Tips for Dealing with (and Winning Over) Difficult Clients
by Mashum Mollah Marketing 08 January 2017
Regardless of what business you’re in, you’ve likely had to deal with demanding clients. Some clients are a breeze, and you wish you could fill your day with them, but unfortunately, they tend to be a rarity. While not every client is full-on difficult, when those clients do come along it can be exhausting and frustrating, to say the least.
Regardless of whether your client is a little tough or a full-blown nightmare, you still have to make it work with them, and ultimately you have to win them over.
The following are some tips that can help you along the way.
Try For Face-to-Face Meetings If Possible:
In today’s digitally-driven workplace environment, you may have clients that you communicate with exclusively by email, or maybe the occasional Skype call, and while this can work well for easy clients, meeting face-to-face can be a better approach with demanding clients.
This can be particularly true if you can learn how to entertain clients in a way that makes them feel more comfortable.
Generally, if you’re face-to-face it’s a lot harder for even the prickliest of people to stay tough, and they’re more likely to break down their own barriers.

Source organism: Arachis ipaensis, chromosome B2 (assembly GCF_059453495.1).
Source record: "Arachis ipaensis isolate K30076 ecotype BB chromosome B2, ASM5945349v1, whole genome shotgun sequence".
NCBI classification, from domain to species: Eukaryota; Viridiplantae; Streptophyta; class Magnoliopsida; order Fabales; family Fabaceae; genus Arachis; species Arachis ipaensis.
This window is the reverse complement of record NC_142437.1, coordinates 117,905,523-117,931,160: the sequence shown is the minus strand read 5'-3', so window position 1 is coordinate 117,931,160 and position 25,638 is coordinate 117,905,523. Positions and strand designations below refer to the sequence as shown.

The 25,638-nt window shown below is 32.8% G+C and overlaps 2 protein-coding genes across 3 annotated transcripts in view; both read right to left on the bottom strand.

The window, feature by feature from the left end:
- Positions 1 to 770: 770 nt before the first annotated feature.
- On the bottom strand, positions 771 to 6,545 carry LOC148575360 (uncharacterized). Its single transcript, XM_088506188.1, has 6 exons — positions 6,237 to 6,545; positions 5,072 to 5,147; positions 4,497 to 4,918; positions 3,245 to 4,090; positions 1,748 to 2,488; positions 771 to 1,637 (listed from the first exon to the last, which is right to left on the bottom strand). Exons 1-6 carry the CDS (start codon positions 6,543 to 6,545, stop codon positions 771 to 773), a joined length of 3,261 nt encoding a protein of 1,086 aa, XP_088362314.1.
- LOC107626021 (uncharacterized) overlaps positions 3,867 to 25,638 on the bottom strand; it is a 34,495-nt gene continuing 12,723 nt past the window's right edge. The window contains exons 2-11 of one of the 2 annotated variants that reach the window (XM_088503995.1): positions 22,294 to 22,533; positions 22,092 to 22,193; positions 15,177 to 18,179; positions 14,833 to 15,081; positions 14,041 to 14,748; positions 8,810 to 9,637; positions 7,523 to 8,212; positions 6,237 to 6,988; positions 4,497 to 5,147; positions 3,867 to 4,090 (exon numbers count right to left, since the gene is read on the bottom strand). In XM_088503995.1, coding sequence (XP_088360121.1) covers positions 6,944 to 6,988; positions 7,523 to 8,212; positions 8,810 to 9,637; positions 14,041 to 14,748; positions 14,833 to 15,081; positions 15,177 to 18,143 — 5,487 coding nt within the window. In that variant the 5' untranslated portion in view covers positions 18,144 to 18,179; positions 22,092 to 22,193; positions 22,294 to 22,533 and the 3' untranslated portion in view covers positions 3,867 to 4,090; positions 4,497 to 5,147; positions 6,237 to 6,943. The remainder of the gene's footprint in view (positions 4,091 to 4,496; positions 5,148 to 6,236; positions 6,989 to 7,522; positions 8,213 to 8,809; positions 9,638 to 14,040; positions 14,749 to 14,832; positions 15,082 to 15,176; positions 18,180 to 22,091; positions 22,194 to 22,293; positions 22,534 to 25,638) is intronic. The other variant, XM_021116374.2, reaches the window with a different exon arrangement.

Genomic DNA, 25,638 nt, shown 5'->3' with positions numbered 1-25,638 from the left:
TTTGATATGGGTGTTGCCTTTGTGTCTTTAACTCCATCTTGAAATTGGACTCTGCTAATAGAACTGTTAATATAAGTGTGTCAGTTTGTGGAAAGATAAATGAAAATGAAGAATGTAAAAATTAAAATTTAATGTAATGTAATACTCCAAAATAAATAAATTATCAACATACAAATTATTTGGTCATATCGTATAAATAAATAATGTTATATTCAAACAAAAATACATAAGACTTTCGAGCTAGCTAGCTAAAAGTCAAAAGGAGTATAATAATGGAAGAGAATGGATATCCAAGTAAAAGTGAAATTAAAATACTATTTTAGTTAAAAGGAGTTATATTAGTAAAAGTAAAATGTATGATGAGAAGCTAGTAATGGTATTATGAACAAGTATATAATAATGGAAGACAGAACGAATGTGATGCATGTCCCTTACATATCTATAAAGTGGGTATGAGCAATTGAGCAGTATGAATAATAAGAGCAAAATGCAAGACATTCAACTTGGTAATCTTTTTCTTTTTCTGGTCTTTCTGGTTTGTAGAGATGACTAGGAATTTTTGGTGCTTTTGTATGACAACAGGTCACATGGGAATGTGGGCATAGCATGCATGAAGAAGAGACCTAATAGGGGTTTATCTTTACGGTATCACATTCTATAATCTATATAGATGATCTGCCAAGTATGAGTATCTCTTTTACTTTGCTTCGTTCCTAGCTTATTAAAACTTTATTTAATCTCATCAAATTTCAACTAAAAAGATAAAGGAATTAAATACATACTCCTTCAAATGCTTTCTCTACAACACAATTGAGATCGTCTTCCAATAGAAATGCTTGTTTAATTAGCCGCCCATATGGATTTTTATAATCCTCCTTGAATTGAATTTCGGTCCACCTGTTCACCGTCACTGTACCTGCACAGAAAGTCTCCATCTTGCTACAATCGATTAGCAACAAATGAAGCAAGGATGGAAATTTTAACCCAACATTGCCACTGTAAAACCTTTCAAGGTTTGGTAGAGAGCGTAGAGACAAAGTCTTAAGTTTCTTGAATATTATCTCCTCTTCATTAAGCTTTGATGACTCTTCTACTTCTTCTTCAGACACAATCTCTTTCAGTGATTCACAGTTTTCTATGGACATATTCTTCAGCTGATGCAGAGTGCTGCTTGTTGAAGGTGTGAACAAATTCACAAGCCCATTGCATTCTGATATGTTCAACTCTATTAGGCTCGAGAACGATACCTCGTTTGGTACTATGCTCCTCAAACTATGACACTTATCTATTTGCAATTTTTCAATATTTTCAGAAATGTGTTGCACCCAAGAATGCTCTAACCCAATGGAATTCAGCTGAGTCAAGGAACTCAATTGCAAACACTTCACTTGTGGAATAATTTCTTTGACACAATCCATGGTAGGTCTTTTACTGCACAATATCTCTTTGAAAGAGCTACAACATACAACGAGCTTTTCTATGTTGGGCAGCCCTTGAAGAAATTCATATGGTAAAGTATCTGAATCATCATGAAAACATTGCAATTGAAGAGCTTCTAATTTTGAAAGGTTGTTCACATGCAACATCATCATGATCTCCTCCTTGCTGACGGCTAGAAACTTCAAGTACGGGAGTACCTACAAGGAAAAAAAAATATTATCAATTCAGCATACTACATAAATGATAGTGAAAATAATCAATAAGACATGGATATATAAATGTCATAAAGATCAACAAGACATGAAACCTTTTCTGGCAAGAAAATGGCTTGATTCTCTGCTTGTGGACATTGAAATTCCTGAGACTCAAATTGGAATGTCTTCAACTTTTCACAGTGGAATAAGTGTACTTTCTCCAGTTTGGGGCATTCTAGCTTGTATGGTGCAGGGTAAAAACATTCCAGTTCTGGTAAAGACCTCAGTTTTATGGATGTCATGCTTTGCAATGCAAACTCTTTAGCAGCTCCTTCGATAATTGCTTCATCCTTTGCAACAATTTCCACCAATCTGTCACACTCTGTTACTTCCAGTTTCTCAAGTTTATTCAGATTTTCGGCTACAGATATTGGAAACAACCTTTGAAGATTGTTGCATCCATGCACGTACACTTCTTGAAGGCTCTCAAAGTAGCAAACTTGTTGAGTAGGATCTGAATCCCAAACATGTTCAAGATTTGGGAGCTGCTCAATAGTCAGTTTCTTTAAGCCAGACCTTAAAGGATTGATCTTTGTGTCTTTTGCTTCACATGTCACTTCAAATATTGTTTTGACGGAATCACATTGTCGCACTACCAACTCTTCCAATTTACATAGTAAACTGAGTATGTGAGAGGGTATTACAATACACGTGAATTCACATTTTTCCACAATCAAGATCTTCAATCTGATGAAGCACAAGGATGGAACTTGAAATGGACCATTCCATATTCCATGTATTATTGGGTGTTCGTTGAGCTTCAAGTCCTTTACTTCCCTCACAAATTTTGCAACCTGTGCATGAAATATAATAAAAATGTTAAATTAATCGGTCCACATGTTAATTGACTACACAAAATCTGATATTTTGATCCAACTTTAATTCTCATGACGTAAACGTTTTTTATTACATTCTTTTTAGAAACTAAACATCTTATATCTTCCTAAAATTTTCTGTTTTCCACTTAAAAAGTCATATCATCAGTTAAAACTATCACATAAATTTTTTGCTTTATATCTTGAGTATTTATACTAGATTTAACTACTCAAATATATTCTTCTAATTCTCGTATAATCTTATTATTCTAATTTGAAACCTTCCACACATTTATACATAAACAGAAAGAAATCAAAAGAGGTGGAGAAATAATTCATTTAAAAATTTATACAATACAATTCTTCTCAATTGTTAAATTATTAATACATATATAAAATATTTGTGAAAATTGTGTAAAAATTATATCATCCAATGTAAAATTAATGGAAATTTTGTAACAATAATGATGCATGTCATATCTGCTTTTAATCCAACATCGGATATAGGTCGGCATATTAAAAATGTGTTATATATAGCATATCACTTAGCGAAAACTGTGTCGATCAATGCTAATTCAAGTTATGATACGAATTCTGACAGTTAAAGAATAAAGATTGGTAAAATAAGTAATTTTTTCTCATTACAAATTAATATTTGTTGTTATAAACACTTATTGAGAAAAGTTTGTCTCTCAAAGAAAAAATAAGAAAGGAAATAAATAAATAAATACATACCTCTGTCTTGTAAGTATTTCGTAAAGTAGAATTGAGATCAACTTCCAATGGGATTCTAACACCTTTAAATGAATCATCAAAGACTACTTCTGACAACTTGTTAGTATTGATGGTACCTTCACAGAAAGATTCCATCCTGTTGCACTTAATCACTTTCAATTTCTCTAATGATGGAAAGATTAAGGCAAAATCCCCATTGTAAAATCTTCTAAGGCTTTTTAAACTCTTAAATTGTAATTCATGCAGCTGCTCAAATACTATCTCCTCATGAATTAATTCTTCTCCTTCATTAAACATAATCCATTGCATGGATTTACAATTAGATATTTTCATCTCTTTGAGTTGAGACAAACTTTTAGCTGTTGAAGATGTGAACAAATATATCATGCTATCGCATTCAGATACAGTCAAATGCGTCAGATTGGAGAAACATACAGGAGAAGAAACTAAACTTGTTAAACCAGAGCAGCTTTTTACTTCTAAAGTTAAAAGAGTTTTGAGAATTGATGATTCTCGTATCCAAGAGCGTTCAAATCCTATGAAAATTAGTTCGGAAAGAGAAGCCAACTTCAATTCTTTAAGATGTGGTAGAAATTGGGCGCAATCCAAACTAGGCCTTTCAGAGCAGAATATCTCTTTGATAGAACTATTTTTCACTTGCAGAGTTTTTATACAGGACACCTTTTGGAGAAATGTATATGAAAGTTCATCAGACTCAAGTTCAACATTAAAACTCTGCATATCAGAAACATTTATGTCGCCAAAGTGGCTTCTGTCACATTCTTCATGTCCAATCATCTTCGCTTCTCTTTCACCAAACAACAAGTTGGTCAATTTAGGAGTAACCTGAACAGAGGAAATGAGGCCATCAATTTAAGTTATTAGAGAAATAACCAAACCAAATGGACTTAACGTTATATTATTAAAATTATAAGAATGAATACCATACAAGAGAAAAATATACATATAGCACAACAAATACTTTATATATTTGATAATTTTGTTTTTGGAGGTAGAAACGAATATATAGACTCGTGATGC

Be Honest and Candid:
When you’re dealing with a client who’s tough, you might have a natural inclination to try and overcompensate, or win them over with a bit too much niceness. That can make you seem sales-y, and for most clients that are tough, being overly sales-y is the worst thing you can do.
Instead, approach the situation with a genuine sense of concern for the best interests of the client and their business or their life. Be honest and upfront with them. It may be intimidating at first, but ultimately the hardest people to deal with initially are going to warm up a lot faster if they feel like you’re transparent with them.
Sometimes tough clients aren’t just the ones that are difficult to convince or win over. They can actually be the ones that demand your constant attention and expect you to jump through impossible hurdles.
With these clients, it’s important to start creating firm boundaries at the start of your working relationship.
That might mean only answering their emails and phone calls during office hours, or setting schedules for your phone calls.
Difficult clients tend to respond well to boundaries, at least once they get used to the idea because they often respect people they see as a firm.
There may be difficult clients who want to see you fail. They might see it as a type of test. They can want to ruffle your feathers and see how you react.
If you remain calm and professional but also assertive, you’re likely to win them over in the long-term.
You neither want to seem like you’re always apologizing nor becoming too aggressive.
Difficult clients are an unfortunate reality, but by learning how to effectively communicate with them, while standing your ground, you’re more likely to actually turn them into loyal customers.